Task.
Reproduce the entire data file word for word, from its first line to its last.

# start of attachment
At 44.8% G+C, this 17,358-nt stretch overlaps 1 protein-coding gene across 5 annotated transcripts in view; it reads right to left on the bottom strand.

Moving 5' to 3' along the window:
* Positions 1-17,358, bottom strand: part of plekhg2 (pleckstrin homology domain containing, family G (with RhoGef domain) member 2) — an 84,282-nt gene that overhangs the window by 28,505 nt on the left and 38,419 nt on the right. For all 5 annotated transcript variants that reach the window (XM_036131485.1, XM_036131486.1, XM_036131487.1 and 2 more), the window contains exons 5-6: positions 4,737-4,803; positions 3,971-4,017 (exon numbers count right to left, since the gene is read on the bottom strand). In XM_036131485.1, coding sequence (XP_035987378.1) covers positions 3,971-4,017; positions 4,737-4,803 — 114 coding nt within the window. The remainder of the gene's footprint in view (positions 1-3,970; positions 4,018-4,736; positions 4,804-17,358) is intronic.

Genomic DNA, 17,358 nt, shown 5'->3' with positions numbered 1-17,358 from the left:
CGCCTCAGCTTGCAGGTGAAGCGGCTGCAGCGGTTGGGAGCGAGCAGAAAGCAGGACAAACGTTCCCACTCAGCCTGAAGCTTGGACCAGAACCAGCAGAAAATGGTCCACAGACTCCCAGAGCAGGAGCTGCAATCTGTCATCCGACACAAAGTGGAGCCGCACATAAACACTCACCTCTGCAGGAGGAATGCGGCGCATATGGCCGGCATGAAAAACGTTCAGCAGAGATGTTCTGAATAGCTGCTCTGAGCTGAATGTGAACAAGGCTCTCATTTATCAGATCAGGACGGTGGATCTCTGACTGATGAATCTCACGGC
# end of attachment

At 44.8% G+C, this 17,358-nt stretch overlaps 1 protein-coding gene across 5 annotated transcripts in view; it reads right to left on the bottom strand.

Moving 5' to 3' along the window:
* Positions 1-17,358, bottom strand: part of plekhg2 (pleckstrin homology domain containing, family G (with RhoGef domain) member 2) — an 84,282-nt gene that overhangs the window by 28,505 nt on the left and 38,419 nt on the right. For all 5 annotated transcript variants that reach the window (XM_036131485.1, XM_036131486.1, XM_036131487.1 and 2 more), the window contains exons 5-6: positions 4,737-4,803; positions 3,971-4,017 (exon numbers count right to left, since the gene is read on the bottom strand). In XM_036131485.1, coding sequence (XP_035987378.1) covers positions 3,971-4,017; positions 4,737-4,803 — 114 coding nt within the window. The remainder of the gene's footprint in view (positions 1-3,970; positions 4,018-4,736; positions 4,804-17,358) is intronic.

Genomic DNA, 17,358 nt, shown 5'->3' with positions numbered 1-17,358 from the left:
CGCCTCAGCTTGCAGGTGAAGCGGCTGCAGCGGTTGGGAGCGAGCAGAAAGCAGGACAAACGTTCCCACTCAGCCTGAAGCTTGGACCAGAACCAGCAGAAAATGGTCCACAGACTCCCAGAGCAGGAGCTGCAATCTGTCATCCGACACAAAGTGGAGCCGCACATAAACACTCACCTCTGCAGGAGGAATGCGGCGCATATGGCCGGCATGAAAAACGTTCAGCAGAGATGTTCTGAATAGCTGCTCTGAGCTGAATGTGAACAAGGCTCTCATTTATCAGATCAGGACGGTGGATCTCTGACTGATGAATCTCACGGC